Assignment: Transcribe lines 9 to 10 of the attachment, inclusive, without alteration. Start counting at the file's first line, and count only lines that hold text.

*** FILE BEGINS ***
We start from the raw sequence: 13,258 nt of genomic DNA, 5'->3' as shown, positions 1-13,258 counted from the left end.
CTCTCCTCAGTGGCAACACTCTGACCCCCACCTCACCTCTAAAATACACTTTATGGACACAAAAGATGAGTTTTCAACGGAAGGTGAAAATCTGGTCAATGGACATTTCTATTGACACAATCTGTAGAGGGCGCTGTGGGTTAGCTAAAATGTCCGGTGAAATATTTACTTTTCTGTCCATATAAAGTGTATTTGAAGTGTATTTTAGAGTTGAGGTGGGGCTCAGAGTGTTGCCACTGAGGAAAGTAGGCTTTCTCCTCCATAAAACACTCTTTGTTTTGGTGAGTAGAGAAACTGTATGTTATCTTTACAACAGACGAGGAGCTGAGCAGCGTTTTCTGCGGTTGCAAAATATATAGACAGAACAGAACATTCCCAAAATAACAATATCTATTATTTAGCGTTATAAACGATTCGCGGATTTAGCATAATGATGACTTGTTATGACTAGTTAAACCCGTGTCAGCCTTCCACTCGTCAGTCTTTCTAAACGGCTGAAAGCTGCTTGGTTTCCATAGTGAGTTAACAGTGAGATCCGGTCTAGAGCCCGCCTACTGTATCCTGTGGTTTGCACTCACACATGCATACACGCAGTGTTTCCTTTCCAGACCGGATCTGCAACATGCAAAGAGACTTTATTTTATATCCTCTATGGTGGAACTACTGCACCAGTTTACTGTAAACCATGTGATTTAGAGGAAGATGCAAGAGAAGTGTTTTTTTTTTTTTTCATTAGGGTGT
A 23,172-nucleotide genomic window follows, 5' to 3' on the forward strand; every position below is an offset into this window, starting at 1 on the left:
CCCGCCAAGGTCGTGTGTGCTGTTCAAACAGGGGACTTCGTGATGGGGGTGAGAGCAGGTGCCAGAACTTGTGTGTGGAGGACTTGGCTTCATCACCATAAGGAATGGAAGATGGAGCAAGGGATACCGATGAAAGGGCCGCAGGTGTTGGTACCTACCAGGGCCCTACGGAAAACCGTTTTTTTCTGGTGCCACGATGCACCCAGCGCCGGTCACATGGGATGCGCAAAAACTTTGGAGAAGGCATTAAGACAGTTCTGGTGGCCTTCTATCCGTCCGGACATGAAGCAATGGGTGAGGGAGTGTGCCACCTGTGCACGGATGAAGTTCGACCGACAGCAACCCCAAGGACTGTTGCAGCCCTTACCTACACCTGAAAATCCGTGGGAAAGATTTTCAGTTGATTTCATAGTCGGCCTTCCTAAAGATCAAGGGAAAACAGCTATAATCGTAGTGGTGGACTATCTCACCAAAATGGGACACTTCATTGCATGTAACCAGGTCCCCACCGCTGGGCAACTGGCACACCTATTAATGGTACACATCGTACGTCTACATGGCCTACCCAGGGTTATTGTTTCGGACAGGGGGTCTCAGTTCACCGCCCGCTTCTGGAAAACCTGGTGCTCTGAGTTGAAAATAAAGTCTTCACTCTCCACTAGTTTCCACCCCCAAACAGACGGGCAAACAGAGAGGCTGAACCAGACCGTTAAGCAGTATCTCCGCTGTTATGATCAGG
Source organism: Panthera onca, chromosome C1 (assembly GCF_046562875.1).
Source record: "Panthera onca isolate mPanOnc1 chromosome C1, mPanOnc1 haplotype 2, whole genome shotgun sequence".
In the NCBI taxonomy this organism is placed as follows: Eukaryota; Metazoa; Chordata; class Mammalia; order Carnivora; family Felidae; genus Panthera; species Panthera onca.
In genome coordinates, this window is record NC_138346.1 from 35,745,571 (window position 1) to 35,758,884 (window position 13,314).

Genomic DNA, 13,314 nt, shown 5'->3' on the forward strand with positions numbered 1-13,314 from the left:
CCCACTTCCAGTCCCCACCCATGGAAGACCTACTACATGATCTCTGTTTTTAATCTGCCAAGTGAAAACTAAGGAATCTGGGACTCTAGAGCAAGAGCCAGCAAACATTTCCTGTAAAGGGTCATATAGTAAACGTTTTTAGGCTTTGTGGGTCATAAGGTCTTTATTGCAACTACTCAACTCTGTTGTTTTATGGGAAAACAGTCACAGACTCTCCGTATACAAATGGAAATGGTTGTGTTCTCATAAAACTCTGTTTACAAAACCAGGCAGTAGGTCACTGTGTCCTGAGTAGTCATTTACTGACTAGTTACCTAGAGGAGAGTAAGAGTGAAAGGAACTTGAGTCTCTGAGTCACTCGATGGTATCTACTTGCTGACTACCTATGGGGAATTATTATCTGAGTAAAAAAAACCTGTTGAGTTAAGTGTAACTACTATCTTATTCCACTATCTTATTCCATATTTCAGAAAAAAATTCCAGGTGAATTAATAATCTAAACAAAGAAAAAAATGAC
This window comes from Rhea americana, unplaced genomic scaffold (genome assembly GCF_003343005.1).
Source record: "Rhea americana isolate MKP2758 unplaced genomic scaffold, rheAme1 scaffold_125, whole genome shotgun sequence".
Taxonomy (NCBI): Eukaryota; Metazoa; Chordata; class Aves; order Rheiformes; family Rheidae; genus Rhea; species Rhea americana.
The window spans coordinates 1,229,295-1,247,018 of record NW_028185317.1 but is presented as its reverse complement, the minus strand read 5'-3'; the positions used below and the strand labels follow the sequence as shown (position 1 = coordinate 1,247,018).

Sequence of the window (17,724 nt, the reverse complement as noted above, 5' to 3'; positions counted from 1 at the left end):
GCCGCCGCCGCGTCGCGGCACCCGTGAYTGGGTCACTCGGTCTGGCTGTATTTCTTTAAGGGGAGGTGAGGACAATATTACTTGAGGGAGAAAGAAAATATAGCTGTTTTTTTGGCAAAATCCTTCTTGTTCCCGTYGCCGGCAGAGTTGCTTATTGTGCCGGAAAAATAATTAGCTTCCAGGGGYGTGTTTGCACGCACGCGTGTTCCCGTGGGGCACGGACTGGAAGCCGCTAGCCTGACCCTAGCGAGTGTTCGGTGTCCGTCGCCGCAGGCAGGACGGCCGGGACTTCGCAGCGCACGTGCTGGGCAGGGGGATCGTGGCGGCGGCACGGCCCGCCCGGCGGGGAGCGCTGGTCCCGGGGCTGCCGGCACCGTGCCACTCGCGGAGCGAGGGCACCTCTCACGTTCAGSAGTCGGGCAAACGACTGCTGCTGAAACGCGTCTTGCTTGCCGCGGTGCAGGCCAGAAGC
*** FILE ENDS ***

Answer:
Genomic DNA, 13,314 nt, shown 5'->3' on the forward strand with positions numbered 1-13,314 from the left:
CCCACTTCCAGTCCCCACCCATGGAAGACCTACTACATGATCTCTGTTTTTAATCTGCCAAGTGAAAACTAAGGAATCTGGGACTCTAGAGCAAGAGCCAGCAAACATTTCCTGTAAAGGGTCATATAGTAAACGTTTTTAGGCTTTGTGGGTCATAAGGTCTTTATTGCAACTACTCAACTCTGTTGTTTTATGGGAAAACAGTCACAGACTCTCCGTATACAAATGGAAATGGTTGTGTTCTCATAAAACTCTGTTTACAAAACCAGGCAGTAGGTCACTGTGTCCTGAGTAGTCATTTACTGACTAGTTACCTAGAGGAGAGTAAGAGTGAAAGGAACTTGAGTCTCTGAGTCACTCGATGGTATCTACTTGCTGACTACCTATGGGGAATTATTATCTGAGTAAAAAAAACCTGTTGAGTTAAGTGTAACTACTATCTTATTCCACTATCTTATTCCATATTTCAGAAAAAAATTCCAGGTGAATTAATAATCTAAACAAAGAAAAAAATGAC